2. 2. 198 Book Reviews translator for CBS television field crews covering the Nagano Olympic Winter Games of 1998. Much of her research activity was supported by such prestigious funding institutions as the Woodrow Wilson, Fulbright-Hayes, and Mellon Foun- dations. For the past several years she has held a teaching position as Temporary Lecturer at San Francisco State University. The supreme quality of this book is its research component, a vast catalogue of Japanese primary source material in the form of official reports, min of meet- ings, private letters and memoranda, and Japanese newspapers of the period, all translated personally by Collins. For Finnish, German and French sources she needed help. She complemented her research journeys with work at the mecca of Olympic research records, the IOC Archives in Lausanne. So what exactly does this admirable research journey tell us? Roughly, the book is organized along linear lines: (1) how the idea of hosting the 1940 Olympic Games arose in Tokyo, coupled with Japanese domestic politics in trying to gain consensus support for the idea, (2) the international politics involved in bidding for the Games, including confrontation with co-bidders in Europe (Rome, Helsinki and London), and winning the bid in upset fashion, (3) the rise of Japanese militarism and its effect on hosting the Games, (4) the sad particulars surrounding Japan’s “return” of the Games to the IOC, and (5) how the entire scenario paid dividends for Japan in her post-World War II quest to garner the 1964 Games, which, in the end, Tokyo did indeed celebrate and, it might be added, to world wide acclaim. Final Judgements The sterling qualities of Collins’ book outweigh the weaknesses in overwhelm- ing fashion. The prose is tight, direct, and lucid. The sources, reflected in a total of 786 endnotes, are every bit as interesting to digest as the written text. Through a variety of avenues, Collins has been able to gather a solid body of illustrative material, including pictures of individuals critical to the analysis. Japanese news- paper cartoons lend an attractive dimension to the study, both for their humor and appropriate application to the historical account. Though miniscule in the greater scheme of things, there are some shortcom- ings. Some of them concern the publisher’s production of the book. For instance, five pages at the front have nothing to do with the book—they advertise the entire corpus of books Routledge has published in the socio-cultural study of sport. Two pages contain a “Foreword” by J. A. Mangan and Boria Majumdar, editors of Routledge’s Sport in Global Society Series. I would expect a “foreword” to say something about the book in which it appears. This one mentions nothing in that regard; rather it renders only further testimony to the “worth” of the Global Society Series. The book’s index is both sparse (3+ pages) and incomplete for a monograph of this nature. There are several typos, doubled words, and words missing. The copyediting by Routledge on this book left something to be desired. On the author’s part, Collins demonstrates some naiveté with regard to her discussion of the torch relay, embracing traditional German romantic rationaliza- tions on the subject, rationalizations which have been severely challenged.2 Then, too, Collins consistently errs in her use of the word Olympiad. An Olympiad is a period of four years, not a singular event. And, when Collins refers to the 1940 Tokyo Games as the “XIIth Olympic Games,” they are, of course, only the XIth.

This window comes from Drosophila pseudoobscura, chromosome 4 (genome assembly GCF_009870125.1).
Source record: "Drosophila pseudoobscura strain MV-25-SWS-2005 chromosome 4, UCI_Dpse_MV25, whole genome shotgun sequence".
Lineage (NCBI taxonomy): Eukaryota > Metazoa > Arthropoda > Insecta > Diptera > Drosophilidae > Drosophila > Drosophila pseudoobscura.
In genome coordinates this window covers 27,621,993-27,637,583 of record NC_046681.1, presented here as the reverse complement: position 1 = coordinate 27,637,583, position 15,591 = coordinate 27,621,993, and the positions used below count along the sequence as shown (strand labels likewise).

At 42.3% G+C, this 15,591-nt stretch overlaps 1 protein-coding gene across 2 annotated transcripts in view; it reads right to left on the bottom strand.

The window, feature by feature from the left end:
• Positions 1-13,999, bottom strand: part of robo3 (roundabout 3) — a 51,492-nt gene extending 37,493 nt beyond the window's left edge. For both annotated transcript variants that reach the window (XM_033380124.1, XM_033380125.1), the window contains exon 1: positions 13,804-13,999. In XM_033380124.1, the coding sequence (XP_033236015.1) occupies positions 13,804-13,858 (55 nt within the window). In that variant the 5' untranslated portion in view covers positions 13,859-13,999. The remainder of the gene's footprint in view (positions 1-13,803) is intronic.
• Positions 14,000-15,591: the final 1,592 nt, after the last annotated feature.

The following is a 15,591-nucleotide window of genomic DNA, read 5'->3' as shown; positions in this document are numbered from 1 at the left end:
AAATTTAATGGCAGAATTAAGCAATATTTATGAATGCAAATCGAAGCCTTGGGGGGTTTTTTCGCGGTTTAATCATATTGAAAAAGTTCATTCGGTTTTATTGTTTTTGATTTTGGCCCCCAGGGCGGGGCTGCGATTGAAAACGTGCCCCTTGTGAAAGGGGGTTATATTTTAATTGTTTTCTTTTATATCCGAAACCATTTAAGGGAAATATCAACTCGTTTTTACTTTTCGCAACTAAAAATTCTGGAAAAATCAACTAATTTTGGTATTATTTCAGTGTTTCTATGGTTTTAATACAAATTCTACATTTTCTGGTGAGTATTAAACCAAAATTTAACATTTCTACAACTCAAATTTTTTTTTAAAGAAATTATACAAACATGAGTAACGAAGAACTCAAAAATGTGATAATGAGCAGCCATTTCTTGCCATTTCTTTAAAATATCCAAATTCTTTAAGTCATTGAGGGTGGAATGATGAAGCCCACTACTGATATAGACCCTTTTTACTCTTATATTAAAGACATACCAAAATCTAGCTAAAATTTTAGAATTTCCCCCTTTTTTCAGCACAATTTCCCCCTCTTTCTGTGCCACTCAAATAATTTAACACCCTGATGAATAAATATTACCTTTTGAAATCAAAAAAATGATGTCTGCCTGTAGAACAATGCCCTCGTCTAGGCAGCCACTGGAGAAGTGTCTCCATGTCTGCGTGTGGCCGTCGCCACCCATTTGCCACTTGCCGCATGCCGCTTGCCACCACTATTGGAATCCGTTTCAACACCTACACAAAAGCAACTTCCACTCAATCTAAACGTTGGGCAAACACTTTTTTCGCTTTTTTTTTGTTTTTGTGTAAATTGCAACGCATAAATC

3. 3. Book Reviews 199 They are (or would have been) the Games of the 12th Olympiad, but not the XIIth Olympic Games. Peculiarly, Collins several times uses the word “article” when she really means “chapter.” Out and out gaffes are: (1) the 1908 Games being in Paris (p. 8); (2) Russia being prohibited from participating in the1920 Games (p. 17—Collins must have meant the Central Powers); (3) the 1928 Games being in Stockholm (p. 81); (4) the “first Olympic flame burning the whole duration of the Amsterdam Games” (p. 124—it only burned during the daytime, except for ceremonial occasions conducted at night); (5) there was no “Olympic flame” at ancient Olympia, simply a prytaneion flame as in the prytaneion (town hall) of all Greek towns and villages (p. 124); (6) the 1936 “flame kindling ceremony” at Olympia “ took place at the temple of Hera, not Zeus (p. 125); (7) are two tsubo (tatami mats) really the equivalent of 3,954 square yards? (p. 136); (8) it’s doubt- ful that Carl Diem was inspired by events in antiquity for his torch relay concept, regardless of what German scholars claim (p. 139); (9) it was not the Temple of Hellas, but rather the Temple Of Hera, where the flame was lit (p. 184); (10) it’s TOP (The Olympic Partners), not TOPP (p. 190); and (11) Ren Hai, the Chinese scholar, is a “he,” not a “her” (p. 193). To be fair, some of this must be laid at the foot of Routledge’s copy-editing, or the less than rigorous work of the scholarly reviewers of the manuscript, of which there were two. Despite these minor glitches, this is a marvelous piece of work. I have argued elsewhere that the best works on single Olympic Games festivals result from doctoral dissertations, where work is supervised closely, material is “hashed and re-hashed,” arguments debated and re-debated, and where scholarly rigor is the central theme. Collins’ book is a superb case in point. In my mind, The 1940 Tokyo Games: The Missing Olympics joins the star-quality scholarship of Kevin Witherspoon to form a duo of outstanding studies on singular editions of the Modern Olympic Games.3 Each of them, in my opinion, outranks the popularly judged classic of the genre, Richard Mandell’s book on the 1936 Nazi Games. Notes 1. Sandra Collins, “Orienting the Olympics: Japan and the Games of 1940,” Unpublished doctoral dissertation, University of Chicago, 2003. 2. See Robert K. Barney and Anthony J. Bijkerk, “The Genesis of Sacred Fire in Olympic Ceremony – A New Interpretation,” Journal of Olympic History, Vol. 13, No. 2, 2005, pp. 6-27. 3. Kevin B. Witherspoon, Before the Eyes of the World: Mexico and the 1968 Olympic Games (DeKalb, Illinois: Northern Illinois University Press, 2008). Emigrant Players: Sport and the Irish Diaspora Edited by Paul Darby and David Hassan. Published in 2008 by Routledge (213 pp., $15.95 US). Reviewed by Liam O’Callaghan, Leeds Metropolitan University One fundamental historical problem that scholars face when assessing the function of sport in migrant communities is the tension between assimilation and maintenance